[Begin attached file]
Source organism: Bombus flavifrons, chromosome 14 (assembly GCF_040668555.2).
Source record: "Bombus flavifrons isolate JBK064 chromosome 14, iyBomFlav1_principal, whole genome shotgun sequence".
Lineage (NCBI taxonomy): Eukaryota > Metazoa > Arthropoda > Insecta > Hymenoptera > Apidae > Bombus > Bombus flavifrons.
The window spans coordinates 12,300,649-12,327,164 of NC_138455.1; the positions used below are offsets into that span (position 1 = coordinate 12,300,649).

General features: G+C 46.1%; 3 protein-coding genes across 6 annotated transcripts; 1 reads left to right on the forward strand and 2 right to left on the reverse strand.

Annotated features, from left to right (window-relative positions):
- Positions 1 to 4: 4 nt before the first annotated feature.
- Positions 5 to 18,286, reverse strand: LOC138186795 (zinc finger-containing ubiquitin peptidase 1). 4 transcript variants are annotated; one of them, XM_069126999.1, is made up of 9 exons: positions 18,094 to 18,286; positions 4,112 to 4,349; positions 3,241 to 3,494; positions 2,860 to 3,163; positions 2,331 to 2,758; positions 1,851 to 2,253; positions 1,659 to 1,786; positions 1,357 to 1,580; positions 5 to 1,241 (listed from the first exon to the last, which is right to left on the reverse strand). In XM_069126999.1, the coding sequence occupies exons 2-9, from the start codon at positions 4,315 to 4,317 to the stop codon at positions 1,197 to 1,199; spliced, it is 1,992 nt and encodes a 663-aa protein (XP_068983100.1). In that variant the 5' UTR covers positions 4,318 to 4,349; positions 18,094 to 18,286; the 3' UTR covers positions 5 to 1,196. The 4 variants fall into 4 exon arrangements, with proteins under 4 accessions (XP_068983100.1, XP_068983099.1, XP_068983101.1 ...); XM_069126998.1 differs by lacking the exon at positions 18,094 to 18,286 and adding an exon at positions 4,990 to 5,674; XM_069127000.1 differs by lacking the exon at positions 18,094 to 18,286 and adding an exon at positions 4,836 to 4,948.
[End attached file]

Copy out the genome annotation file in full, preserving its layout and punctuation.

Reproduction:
Source organism: Bombus flavifrons, chromosome 14 (assembly GCF_040668555.2).
Source record: "Bombus flavifrons isolate JBK064 chromosome 14, iyBomFlav1_principal, whole genome shotgun sequence".
Lineage (NCBI taxonomy): Eukaryota > Metazoa > Arthropoda > Insecta > Hymenoptera > Apidae > Bombus > Bombus flavifrons.
The window spans coordinates 12,300,649-12,327,164 of NC_138455.1; the positions used below are offsets into that span (position 1 = coordinate 12,300,649).

General features: G+C 46.1%; 3 protein-coding genes across 6 annotated transcripts; 1 reads left to right on the forward strand and 2 right to left on the reverse strand.

Annotated features, from left to right (window-relative positions):
- Positions 1 to 4: 4 nt before the first annotated feature.
- Positions 5 to 18,286, reverse strand: LOC138186795 (zinc finger-containing ubiquitin peptidase 1). 4 transcript variants are annotated; one of them, XM_069126999.1, is made up of 9 exons: positions 18,094 to 18,286; positions 4,112 to 4,349; positions 3,241 to 3,494; positions 2,860 to 3,163; positions 2,331 to 2,758; positions 1,851 to 2,253; positions 1,659 to 1,786; positions 1,357 to 1,580; positions 5 to 1,241 (listed from the first exon to the last, which is right to left on the reverse strand). In XM_069126999.1, the coding sequence occupies exons 2-9, from the start codon at positions 4,315 to 4,317 to the stop codon at positions 1,197 to 1,199; spliced, it is 1,992 nt and encodes a 663-aa protein (XP_068983100.1). In that variant the 5' UTR covers positions 4,318 to 4,349; positions 18,094 to 18,286; the 3' UTR covers positions 5 to 1,196. The 4 variants fall into 4 exon arrangements, with proteins under 4 accessions (XP_068983100.1, XP_068983099.1, XP_068983101.1 ...); XM_069126998.1 differs by lacking the exon at positions 18,094 to 18,286 and adding an exon at positions 4,990 to 5,674; XM_069127000.1 differs by lacking the exon at positions 18,094 to 18,286 and adding an exon at positions 4,836 to 4,948.